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Muscles Never Push: Optimizing your Shoulder Stretches

They pull. On your bones. If a bone is moving, it is being pulled. If a bone is stationary, it is being pulled. While other soft tissues pull from other directions on that same bone, the overall result is a postural suspension up from your rooting in gravity... like this suspended bridge...

Why should you care about which muscles you stretch?

The stretching and rolling you do at home is a form of pulling. Your physical therapist pushes through certain tissues, but from a muscle's point of view, it is being pulled, as if under a rolling pin. If it's being pulled along the long length of it's fibres, it will lengthen.

This is important because you only want specific muscles elongated: the ones which are truly pulling short.

Which muscle is your practitioner lengthening? Which muscle are you stretching or rolling?

Look at your body in the mirror.

Close your eyes, forget how you think you should stand, settle. Now look.

If your shoulders are rounded forward, it's not because the muscles in between your shoulder blades are pushing them out, up and forward.

Muscles never push.

If your shoulders are forward, and the symptoms are between your shoulder blades (scapulae), do you stretch them forward, "abducting" your scapulae further?

Nope. "...Studies have shown that stretching the anterior chest muscles on [their] own ...can alter the position of the scapula at rest in individuals with abducted scapulae" [aka forward, protracted shoulder blades].

Related studies have "failed to detect a significant association between muscle strength and scapular position but found a significant relationship between muscle length and scapular position".


"So, stretching the protractor muscles on the front of the shoulders,

is more effective - even more so -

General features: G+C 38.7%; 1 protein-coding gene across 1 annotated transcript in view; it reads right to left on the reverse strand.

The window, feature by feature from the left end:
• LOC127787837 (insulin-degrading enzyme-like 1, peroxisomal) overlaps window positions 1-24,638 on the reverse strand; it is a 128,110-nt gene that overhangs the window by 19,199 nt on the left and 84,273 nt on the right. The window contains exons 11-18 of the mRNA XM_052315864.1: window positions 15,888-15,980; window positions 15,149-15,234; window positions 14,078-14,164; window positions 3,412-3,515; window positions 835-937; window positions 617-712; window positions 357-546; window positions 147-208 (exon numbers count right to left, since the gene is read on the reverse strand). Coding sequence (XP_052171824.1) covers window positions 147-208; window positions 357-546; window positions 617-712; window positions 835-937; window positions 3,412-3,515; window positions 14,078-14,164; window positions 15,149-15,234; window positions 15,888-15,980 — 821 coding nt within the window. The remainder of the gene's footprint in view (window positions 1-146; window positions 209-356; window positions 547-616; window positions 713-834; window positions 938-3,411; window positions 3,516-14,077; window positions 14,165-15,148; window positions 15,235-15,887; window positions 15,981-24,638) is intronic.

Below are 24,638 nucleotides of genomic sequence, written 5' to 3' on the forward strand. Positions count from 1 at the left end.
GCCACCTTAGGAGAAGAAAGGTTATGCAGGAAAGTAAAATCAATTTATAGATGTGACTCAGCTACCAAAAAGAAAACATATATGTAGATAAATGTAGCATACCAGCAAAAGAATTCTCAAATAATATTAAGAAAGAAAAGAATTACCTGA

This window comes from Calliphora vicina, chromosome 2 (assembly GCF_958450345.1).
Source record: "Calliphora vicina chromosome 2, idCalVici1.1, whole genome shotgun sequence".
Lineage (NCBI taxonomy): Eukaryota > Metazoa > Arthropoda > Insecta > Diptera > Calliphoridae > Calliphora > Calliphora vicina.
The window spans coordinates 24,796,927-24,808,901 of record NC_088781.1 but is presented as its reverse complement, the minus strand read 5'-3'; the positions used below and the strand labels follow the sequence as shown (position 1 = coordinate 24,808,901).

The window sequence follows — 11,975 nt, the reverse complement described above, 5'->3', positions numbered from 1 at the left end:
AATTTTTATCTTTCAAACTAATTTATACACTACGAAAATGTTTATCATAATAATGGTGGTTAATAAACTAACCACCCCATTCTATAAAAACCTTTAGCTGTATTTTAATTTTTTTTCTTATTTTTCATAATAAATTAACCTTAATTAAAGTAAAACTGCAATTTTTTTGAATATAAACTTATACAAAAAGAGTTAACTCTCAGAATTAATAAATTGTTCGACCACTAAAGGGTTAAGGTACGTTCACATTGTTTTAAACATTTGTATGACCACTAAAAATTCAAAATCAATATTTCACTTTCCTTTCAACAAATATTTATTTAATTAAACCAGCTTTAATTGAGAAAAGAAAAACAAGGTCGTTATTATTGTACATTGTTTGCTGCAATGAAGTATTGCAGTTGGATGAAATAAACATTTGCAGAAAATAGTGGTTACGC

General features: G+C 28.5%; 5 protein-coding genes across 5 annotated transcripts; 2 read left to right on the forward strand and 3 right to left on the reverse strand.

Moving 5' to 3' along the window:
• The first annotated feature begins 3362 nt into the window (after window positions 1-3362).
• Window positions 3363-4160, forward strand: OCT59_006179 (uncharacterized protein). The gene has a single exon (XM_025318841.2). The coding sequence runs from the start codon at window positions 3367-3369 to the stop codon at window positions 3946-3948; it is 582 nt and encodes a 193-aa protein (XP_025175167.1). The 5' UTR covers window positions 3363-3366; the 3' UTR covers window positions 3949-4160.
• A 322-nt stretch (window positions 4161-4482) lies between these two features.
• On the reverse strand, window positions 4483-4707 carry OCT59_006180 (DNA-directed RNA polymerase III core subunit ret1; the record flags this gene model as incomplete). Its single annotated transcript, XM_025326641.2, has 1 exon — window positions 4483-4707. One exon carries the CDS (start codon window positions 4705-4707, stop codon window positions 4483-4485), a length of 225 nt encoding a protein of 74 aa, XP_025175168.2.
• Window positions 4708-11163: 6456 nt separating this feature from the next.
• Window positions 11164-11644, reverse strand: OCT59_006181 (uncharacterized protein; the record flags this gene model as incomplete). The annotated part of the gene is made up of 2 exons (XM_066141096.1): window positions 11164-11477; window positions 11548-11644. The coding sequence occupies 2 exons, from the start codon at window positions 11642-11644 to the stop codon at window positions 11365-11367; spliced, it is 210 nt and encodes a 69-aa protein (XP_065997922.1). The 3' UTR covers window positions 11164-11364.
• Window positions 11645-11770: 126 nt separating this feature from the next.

than strengthening work on the muscles

that are back between the shoulder blades."


But why is the shoulder blade area sore, knotty, crunchy,

if it's not the real problem?

Imagine a strappy little muscle between your shoulder blades is like a black plastic bag. You grasp both ends and stretch it.

Past a certain point, the plastic will become more and more translucent until it tears, under sustained load, or under an additional sudden force.

There was elastic give, but at a point of strain there were plastic changes.

Elongated, taut muscles beyond of their normal lengths ("tight" feeling, but not truly short), are vulnerable to microtears.

Under continued plastic strain, messy tangles of collagen form. This fibrosis feels like a "crunchy" knot.

These plastically weakened muscle fibres may have less elastic bounding strength. Trigger Points, can send painful messages while half-baked micro-contractions try to restore healthy length.

If you continue to lengthen the taut thinned muscles in between your shoulder blades, your good intentions may not have lasting effect.

"Muscles never push. Elongate the muscles that are truly short, the ones pulling your body out of optimal posture."

©️Lana Brown, written content. Photos from Wix or BigStock.

First Pub Apr22/17

Reference: (Hrysomallis, C. Effectiveness of strengthening and stretching exercises for the postural correction of abducted scapulae: a review. Journal of Strength & Conditioning Research (Lippincott Williams & Wilkins). Baltimore, Maryland, 24, 2, 567-574, Feb. 2010. ISSN: 1064-8011.)

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